This interview was first published in Attitude issue 274, September 2016.
Rising to fame — indeed notoriety — in the early 1980s, Pedro Almodóvar balked at being labelled a gay filmmaker.
“When my films first left Spain, especially when they went to the US — where they were seen before being released in the UK — that’s what they called me,” says the Spanish director as he meets Attitude in a London hotel.
“I’ve never hidden the fact I’m gay but I found it strange because in Spain I’d never been classed as ‘the gay director, Pedro Almodóvar,’ so that was the first time I’d experienced it. It felt similar to a moral judgment.”
Switching from fluent English to impassioned Spanish, with an interpreter on hand to translate, the maestro insists: “You wouldn’t talk about the President of the United States and say: ‘The heterosexual President.’ So it felt like a judgment of values at that time.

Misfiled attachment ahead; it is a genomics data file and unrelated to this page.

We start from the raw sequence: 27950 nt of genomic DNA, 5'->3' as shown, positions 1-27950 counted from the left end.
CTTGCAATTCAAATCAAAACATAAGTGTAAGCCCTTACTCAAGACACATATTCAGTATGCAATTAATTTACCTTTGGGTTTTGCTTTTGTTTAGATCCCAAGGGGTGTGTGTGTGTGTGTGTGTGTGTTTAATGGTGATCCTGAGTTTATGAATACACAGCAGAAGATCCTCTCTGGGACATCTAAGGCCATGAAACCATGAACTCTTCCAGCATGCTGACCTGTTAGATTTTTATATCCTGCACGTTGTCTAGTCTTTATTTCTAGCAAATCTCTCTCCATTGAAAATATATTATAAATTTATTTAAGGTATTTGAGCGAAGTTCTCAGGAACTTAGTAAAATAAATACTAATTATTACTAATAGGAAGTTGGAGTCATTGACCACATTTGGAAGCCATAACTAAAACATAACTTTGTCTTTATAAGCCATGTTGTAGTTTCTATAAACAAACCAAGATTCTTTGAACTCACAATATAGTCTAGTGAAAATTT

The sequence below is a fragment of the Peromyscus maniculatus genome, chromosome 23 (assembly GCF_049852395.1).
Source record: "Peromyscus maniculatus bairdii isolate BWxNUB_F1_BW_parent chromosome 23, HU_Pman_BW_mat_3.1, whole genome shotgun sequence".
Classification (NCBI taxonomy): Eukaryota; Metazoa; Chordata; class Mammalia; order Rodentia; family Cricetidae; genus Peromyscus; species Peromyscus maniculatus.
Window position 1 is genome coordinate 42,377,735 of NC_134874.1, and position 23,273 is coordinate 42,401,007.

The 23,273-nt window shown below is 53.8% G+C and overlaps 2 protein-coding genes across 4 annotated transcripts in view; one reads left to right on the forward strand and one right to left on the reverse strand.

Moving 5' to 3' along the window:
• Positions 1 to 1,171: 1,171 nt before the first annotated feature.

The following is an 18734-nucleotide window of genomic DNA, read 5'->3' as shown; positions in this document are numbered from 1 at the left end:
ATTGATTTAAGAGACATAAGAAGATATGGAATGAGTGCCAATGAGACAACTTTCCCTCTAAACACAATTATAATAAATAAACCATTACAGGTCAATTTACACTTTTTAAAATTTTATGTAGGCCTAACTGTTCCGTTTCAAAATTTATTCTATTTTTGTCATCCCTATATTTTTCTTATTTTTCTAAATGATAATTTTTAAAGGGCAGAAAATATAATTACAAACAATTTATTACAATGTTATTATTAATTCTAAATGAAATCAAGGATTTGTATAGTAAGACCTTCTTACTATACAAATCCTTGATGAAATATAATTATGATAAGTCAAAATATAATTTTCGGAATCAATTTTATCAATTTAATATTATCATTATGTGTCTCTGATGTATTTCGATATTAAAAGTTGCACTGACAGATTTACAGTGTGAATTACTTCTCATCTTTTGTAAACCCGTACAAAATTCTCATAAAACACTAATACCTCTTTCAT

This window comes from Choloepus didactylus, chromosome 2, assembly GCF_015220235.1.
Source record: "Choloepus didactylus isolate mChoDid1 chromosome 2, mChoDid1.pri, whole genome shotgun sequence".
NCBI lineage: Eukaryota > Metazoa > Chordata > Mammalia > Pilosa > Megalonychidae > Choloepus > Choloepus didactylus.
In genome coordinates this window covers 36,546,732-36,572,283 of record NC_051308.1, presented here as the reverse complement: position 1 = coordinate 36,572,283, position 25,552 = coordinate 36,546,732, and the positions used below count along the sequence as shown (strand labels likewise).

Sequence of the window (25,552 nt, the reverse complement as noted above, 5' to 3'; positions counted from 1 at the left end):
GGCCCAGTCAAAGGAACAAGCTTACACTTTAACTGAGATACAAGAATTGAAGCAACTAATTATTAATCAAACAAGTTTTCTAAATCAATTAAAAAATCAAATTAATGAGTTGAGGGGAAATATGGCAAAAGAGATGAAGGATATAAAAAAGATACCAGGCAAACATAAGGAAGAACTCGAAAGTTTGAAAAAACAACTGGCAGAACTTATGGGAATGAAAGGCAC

“They were classifying me as a gay filmmaker rather than a filmmaker. But now I don’t care,” he adds
Pedro, 67, has earned the right not to care. In the ensuing three decades and more, the master moviemaker has fashioned many astonishing stories, continuing to push the LGBT+ envelope but also bringing his singular sensibilities to straight stories that reinvigorate melodramatic staples in startling new ways.
Just look at his latest film, Julieta — a drama about the younger and older versions of the same woman and her agonising search for her runaway daughter. Think Joan Crawford meets Todd Haynes by way of Pedro’s unique way with colour, voice-over and music.